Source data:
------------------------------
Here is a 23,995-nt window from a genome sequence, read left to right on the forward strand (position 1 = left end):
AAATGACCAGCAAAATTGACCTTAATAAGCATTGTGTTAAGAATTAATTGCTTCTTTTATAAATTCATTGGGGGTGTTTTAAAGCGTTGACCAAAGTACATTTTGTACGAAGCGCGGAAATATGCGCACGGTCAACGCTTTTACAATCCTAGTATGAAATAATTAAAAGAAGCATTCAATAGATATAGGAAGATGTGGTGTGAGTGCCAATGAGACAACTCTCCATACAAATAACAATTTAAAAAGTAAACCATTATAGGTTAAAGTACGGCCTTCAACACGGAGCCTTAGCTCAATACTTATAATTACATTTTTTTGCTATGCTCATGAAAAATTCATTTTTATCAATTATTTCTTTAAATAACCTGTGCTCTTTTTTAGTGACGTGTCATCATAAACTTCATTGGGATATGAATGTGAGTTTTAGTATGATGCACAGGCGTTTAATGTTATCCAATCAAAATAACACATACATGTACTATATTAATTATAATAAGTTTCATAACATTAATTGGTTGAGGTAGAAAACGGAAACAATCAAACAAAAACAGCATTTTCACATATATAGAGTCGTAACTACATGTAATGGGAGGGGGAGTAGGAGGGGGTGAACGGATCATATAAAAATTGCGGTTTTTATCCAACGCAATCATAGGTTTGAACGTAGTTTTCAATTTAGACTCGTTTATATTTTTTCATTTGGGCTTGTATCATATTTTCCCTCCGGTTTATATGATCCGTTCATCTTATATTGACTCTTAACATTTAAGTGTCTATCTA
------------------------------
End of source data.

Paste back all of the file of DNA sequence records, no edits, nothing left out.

Here is a 23,995-nt window from a genome sequence, read left to right on the forward strand (position 1 = left end):
AAATGACCAGCAAAATTGACCTTAATAAGCATTGTGTTAAGAATTAATTGCTTCTTTTATAAATTCATTGGGGGTGTTTTAAAGCGTTGACCAAAGTACATTTTGTACGAAGCGCGGAAATATGCGCACGGTCAACGCTTTTACAATCCTAGTATGAAATAATTAAAAGAAGCATTCAATAGATATAGGAAGATGTGGTGTGAGTGCCAATGAGACAACTCTCCATACAAATAACAATTTAAAAAGTAAACCATTATAGGTTAAAGTACGGCCTTCAACACGGAGCCTTAGCTCAATACTTATAATTACATTTTTTTGCTATGCTCATGAAAAATTCATTTTTATCAATTATTTCTTTAAATAACCTGTGCTCTTTTTTAGTGACGTGTCATCATAAACTTCATTGGGATATGAATGTGAGTTTTAGTATGATGCACAGGCGTTTAATGTTATCCAATCAAAATAACACATACATGTACTATATTAATTATAATAAGTTTCATAACATTAATTGGTTGAGGTAGAAAACGGAAACAATCAAACAAAAACAGCATTTTCACATATATAGAGTCGTAACTACATGTAATGGGAGGGGGAGTAGGAGGGGGTGAACGGATCATATAAAAATTGCGGTTTTTATCCAACGCAATCATAGGTTTGAACGTAGTTTTCAATTTAGACTCGTTTATATTTTTTCATTTGGGCTTGTATCATATTTTCCCTCCGGTTTATATGATCCGTTCATCTTATATTGACTCTTAACATTTAAGTGTCTATCTA